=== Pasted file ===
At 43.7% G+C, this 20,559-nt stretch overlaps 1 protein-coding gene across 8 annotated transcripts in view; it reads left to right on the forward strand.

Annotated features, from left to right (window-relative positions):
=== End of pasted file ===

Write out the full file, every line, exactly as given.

At 43.7% G+C, this 20,559-nt stretch overlaps 1 protein-coding gene across 8 annotated transcripts in view; it reads left to right on the forward strand.

Annotated features, from left to right (window-relative positions):